View Single Post
Old 02-06-2013, 07:02 AM   #12
MikeO OP
Wage slave...
MikeO's Avatar
Joined: Jul 2002
Location: Scarning, Norfolk, today...
Oddometer: 7,078
Originally Posted by Poolside View Post
Hey there Mike, I hope the fuse turns out to be the solution.

In case it isn't, it might be a flex-to-break problem in the wire loom located at the bending point where the wire loom traverses between the triple clamp and steering head. (If you can even call them that on a telelever. )

I know, why is the dipped beam wiring going to the throttle perch? If I remember right the power supply lead for the headlights first travels to the right side throttle perch.

Inside the perch the power supply lead splits into two leads, one each for the main and dipped beam. The low beam wiring runs up to the handlebar perch because Europe bikes have a 'headlight off' switch for use in well-lit urban areas. (That's what the low-wattage position lamp in the main beam reflector is for.) The US bikes don't have the headlight off switch, but the wiring is there, and there's a jumper plug in place of the switch to route to power to the two headlamps.

Anyway, that steering head flex point is a common cause of shorts and open circuits in the wire loom. I don't know what additional wiring you installed for the HID lamps, but a innocently-placed zip tie could have been the last straw for that steering head bending point.

p.s.: Ordinarily I'm all for that the solution is most often the simplest one, ala Occam's razor. But it looks like you tried all of the simple ones so far.

Hi Poolside,

It was indeed the fuse

I'm going to open up the rear of both headlamps to re-insulate everything in there, as I have a feeling that, with all the extra connections fitted into that small space, it may be that the original connectors have been pushed towards one another and this is perhaps what caused the original short.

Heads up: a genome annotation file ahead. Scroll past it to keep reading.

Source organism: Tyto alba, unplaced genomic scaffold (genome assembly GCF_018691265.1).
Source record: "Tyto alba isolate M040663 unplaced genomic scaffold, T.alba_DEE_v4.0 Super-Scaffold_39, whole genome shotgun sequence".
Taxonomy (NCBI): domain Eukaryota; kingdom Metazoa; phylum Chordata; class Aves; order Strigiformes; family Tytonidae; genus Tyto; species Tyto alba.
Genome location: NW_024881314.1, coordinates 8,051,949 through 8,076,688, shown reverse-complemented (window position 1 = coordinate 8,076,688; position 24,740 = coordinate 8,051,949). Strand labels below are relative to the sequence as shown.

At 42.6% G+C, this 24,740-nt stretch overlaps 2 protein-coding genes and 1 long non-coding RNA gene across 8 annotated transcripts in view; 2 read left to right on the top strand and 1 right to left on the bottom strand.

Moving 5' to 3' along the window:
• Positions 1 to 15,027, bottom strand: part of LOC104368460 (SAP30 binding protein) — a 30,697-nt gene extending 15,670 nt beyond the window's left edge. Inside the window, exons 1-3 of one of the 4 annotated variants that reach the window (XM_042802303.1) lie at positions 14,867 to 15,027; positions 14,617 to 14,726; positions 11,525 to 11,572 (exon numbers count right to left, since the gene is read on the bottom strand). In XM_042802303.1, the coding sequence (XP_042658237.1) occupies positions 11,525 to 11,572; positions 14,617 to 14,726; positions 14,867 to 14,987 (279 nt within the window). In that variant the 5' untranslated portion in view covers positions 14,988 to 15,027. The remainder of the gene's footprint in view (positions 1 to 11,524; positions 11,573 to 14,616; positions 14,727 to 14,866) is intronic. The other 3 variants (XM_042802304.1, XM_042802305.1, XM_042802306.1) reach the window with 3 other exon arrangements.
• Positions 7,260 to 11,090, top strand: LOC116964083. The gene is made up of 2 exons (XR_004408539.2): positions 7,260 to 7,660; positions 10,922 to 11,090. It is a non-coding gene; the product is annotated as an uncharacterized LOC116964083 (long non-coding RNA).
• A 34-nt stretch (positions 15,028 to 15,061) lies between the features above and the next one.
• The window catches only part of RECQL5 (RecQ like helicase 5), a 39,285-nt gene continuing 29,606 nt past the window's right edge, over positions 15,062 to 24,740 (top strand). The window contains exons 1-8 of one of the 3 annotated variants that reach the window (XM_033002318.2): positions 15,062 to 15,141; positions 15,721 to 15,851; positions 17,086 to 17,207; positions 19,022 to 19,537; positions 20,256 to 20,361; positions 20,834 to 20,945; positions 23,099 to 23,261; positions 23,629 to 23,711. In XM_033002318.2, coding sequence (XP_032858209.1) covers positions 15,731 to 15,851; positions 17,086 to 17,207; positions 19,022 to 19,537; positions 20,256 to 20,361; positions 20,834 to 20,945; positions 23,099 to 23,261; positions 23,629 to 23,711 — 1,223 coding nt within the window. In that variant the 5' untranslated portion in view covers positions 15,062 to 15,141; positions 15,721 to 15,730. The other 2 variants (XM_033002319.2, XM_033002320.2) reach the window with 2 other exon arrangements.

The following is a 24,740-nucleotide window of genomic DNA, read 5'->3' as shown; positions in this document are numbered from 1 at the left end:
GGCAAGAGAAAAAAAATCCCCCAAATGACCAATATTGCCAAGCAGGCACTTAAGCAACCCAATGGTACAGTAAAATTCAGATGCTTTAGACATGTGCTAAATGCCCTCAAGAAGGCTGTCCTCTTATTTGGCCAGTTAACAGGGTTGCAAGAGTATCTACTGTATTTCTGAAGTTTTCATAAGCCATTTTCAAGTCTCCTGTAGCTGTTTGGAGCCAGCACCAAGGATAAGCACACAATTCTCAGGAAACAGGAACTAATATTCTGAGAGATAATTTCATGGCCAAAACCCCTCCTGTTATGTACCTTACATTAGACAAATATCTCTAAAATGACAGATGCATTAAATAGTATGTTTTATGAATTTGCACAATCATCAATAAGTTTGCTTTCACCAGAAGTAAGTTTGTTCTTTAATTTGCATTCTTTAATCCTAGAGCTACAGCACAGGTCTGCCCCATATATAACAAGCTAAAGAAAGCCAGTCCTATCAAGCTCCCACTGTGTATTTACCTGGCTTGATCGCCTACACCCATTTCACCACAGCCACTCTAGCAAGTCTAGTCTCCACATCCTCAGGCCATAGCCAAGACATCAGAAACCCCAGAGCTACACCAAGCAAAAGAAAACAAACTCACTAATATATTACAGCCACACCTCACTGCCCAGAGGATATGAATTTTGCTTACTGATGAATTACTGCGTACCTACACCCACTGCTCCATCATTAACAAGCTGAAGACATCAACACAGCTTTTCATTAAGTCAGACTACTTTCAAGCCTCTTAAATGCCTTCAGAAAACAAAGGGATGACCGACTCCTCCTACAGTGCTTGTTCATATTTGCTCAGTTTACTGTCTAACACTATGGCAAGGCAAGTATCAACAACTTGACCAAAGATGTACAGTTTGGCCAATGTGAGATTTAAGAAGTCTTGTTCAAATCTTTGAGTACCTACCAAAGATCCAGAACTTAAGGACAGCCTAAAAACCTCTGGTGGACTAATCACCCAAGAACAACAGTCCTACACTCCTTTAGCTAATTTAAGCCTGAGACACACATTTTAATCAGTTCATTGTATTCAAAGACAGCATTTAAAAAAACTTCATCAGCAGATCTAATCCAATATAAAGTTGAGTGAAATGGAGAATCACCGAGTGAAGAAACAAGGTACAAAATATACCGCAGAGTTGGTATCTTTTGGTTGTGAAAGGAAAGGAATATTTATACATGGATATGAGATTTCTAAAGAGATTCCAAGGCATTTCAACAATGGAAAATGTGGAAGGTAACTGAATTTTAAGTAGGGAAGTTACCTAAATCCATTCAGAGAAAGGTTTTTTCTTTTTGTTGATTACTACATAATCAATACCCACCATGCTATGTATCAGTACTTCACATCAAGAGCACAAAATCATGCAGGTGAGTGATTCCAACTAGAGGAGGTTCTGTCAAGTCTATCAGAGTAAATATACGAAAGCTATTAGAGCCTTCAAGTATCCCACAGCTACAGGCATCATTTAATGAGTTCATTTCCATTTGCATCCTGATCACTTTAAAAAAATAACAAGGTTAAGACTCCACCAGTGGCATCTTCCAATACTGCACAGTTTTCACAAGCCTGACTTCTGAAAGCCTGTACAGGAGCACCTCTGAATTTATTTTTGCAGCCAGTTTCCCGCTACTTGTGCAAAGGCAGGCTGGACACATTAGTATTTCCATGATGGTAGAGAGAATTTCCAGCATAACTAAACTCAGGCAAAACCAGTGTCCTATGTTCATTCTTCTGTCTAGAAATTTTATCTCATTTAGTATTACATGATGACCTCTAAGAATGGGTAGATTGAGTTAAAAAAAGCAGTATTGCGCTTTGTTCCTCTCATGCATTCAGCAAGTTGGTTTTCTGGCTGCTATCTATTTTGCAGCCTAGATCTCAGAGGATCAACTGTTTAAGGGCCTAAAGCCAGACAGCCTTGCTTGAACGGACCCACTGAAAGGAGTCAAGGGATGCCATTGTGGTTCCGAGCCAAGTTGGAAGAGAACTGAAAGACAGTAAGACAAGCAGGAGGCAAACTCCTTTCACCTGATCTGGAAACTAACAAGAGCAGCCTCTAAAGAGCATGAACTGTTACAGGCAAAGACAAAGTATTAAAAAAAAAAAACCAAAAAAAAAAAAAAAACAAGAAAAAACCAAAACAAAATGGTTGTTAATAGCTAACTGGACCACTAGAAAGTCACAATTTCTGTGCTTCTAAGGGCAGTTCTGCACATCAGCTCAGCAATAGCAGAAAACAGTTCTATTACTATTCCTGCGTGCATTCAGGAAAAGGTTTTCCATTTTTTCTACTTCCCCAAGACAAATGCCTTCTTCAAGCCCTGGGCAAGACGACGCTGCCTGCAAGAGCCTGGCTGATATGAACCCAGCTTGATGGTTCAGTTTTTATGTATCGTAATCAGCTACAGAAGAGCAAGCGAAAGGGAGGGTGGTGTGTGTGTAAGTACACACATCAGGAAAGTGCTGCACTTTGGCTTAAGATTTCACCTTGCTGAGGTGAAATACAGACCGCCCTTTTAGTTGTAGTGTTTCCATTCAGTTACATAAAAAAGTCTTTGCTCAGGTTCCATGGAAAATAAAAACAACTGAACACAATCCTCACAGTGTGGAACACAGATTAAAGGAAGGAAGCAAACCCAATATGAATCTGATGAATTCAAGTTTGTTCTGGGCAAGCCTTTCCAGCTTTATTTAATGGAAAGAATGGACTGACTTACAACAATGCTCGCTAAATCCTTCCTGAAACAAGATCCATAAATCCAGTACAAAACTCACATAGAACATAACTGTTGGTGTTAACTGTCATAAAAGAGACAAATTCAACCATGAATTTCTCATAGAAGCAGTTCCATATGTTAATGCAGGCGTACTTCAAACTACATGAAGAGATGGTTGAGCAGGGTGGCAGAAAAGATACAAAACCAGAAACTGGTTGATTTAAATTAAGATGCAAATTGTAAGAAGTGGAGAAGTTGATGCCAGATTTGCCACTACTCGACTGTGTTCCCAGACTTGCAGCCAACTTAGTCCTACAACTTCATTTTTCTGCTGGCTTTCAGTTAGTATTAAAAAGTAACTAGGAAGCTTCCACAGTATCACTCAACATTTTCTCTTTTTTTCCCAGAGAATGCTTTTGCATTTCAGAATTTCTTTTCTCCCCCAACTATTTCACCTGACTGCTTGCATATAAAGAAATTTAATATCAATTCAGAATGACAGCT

My bike (2003) was one of the first UK bikes without a headlamp switch. It doesn't look like the wiring goes to the handlebar switch (it may have in early models) - here's what Ian Hartley found when he was going well above and beyond the call of duty trying to track down the cause of my failure:

Originally Posted by Ian J Hartley View Post
I've done some checking around for you. the wiring on my bike 03 GS twinspark with abs servo brakes cannot be that different from yours.

The instrument lights are powered by the green/blue wire which runs through connector x9003 (12 way). this is the bottom right connector block on the headstock as viewed from above. It's coloured white and opaque. The green/blue runs through the connector at position 12 and connects to the grey/blue wire the other side.

Check for power at the green/blue here to see if the instrument lights are getting power. I suspect not.

The low beam wiring, together with the high beam and front indicators all come together in a loom which runs across the front brace, passing down the left hand side of the bike, passing next to the horn where the horn cable feeds into this loom. this loom then carries on down the left hand side of the bike into the main loom.